History of Photography

History of Photography

A World History of Photography

The Story Behind the Pictures 1827-1991

Photographers' Dictionary






1   Nicephore Niepce. View from the Study Window, 1827

2   Louis-Jacques-Mande Daguerre. Boulevard du Temple, 1838

3   Eugene Durieu/Eugene Delacroix. Nude from Behind, ca. 1853

4   Duchenne de Boulogne. Contractions musculaires, 1856

5   Auguste Rosalie Bisson. The Ascent of Mont Blanc, 1862

6   Nadar. Sarah Bernhardt, ca. 1864

7   Francois Aubert. Emperor Maximilian's Shirt, 1867

8   Andre Adolphe Eugene Disderi. Dead Communards, 1871

9   Maurice Guibert. Toulouse-Lautrec in His Studio, ca. 1894

10 Max Priester/Willy Wilcke. Bismarck on his Deathbed, 1898

11 Heinrich Zille. The Wood Gatherers, 1898

12 Alfred Stieglitz. The Steerage, 1907

13 Lewis Hine. Girl Worker in a Carolina Cotton Mill, 1908

14 August Sander. Young Farmers, 1914

15 Paul Strand. Blind Woman, 1916

16 Man Ray. Noire et blanche, 1926

17 Andre Kertesz. Meudon, 1928

18 Robert Capa. Spanish Loyalist, 1936

19 Dorothea Lange. Migrant Mother, Nipomo, California, 1936

20 Horst P. Horst. Mainbocher Corset, 1939

21 Henri Cartier-Bresson. Germany, 1945

22 Richard Petersen. View from the Dresden City Hall Tower, 1945

23 Robert Doisneau. The Kiss in Front of City Hall, 1950

24 Dennis Stock. James Dean on Times Square, 1955

25 Bert Stern. Marilyn's Last Sitting, 1962

26 Gerard Malanga. Andy Warhol and The Velvet Underground, 1966

27 Helmut Newton. They're Coming!, 1981

28 Sandy Skoglund. Revenge of the Goldfish, 1981

29 Robert Mapplethorpe. Lisa Lyon, 1982

30 Joel-Peter Witkin. Un Santo Oscuro, 1987

31 Sebastiao Salgado. Kuwait, 1991


see also:


Chapter 18



Robert Capa


Spanish Loyalist

Cordoba Before

 the Fall

Robert Capa was more than a war photographer, even if it was his war scenes that made him famous. In the end, his estate comprised more that 70,000 negatives - but that of his most famous picture is accounted lost.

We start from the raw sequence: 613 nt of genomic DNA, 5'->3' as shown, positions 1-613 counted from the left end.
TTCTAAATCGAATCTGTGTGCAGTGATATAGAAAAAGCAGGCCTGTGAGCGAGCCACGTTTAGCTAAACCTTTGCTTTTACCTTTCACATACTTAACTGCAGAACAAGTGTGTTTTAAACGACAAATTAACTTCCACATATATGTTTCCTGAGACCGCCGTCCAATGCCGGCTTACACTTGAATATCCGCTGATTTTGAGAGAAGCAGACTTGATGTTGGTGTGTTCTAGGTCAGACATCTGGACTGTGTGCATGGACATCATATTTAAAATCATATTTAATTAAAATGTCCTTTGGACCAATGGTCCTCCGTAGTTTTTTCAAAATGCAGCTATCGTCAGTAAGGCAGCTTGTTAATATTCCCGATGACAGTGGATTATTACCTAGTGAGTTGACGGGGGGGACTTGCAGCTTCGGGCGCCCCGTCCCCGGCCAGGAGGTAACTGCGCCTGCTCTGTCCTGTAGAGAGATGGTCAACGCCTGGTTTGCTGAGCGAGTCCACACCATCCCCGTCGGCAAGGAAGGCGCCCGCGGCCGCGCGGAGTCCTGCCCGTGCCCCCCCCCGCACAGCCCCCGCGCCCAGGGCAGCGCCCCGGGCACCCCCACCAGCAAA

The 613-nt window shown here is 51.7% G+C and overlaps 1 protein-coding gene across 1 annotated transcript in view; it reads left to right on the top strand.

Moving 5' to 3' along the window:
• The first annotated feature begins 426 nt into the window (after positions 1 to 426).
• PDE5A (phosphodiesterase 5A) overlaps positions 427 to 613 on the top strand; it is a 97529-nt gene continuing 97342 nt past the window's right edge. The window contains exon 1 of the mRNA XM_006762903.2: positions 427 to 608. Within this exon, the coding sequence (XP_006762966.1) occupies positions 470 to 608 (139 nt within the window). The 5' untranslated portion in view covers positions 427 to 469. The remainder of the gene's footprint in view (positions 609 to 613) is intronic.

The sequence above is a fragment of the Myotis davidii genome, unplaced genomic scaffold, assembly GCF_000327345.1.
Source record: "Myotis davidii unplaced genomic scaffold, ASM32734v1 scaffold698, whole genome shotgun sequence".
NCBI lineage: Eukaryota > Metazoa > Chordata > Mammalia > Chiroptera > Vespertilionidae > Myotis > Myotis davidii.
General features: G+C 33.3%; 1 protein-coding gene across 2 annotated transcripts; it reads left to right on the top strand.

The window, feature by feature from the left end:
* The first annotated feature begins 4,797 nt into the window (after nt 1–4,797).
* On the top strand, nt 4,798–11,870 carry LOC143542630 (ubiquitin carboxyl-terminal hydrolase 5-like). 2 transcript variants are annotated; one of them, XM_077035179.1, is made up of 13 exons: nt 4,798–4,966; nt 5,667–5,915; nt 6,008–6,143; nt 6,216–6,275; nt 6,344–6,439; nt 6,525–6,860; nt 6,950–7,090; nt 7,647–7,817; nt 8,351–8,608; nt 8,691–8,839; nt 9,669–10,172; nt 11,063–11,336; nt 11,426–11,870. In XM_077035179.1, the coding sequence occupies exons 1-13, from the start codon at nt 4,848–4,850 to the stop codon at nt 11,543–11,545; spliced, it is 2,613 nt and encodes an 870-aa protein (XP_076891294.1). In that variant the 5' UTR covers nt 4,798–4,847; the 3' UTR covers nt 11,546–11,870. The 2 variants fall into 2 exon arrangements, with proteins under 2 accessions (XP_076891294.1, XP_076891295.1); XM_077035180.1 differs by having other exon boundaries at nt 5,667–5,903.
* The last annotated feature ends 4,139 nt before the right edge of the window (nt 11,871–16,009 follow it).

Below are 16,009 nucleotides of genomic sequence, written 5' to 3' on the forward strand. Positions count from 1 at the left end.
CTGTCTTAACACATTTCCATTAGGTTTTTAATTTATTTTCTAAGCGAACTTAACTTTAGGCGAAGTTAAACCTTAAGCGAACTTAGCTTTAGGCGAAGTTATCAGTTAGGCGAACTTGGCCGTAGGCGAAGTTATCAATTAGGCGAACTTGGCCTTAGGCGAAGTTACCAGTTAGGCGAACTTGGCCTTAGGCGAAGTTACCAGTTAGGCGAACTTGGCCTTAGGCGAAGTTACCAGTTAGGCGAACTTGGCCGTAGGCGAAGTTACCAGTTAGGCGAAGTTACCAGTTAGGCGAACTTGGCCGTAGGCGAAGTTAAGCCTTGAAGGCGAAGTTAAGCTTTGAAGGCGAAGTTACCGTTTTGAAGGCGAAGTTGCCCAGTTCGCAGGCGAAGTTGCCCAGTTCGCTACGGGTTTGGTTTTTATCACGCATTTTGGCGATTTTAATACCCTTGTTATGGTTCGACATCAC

Finally, he has acquired a name. For decades, he was merely an unknown soldier, a nameless victim of war. He, or rather his picture, stood symbolically for the millions of deaths lost to war and violence. The caption affixed to the image was as brief as it was general: Loyalist Soldierwas the most usual title. Or Falling Soldier, or even Loyalist Militia - but this reference to the Anarcho-Syndicalists who fought on the Republican side of the war attempted a more exact identification than the picture really allowed. For as many critics have rightly noted, this photograph drew, and still draws, its power precisely from its generalization of death. Only insofar as the photograph stands for a reality that passes beyond time can it function as an icon of dying in a higher sense. As late as 1984, the writer Peter Hartling, in his lectures on poetics given in Frankfurt-am-Main, addressed the issue of the "absence of data on the Soldier" and asked whether it was proper to create something like an identity for him. Ac-cording to Hartling, "He cannot have been a soldier after the model of a Malraux or Hemingway, but rather one of those who were buried - nameless among thousands of nameless - in the Cemeteries of the Moon, as Georges Bernanos described them in helpless protest." Hartling answered his own question: "No, I would not give him a name." But now we know the facts: the name of the soldier is Federico Borrell Garcia. He was twenty-four years young, came from Alcoy in southern Spain, and died on 5 September 1936 on the Cordoba front near Cerro Muriano.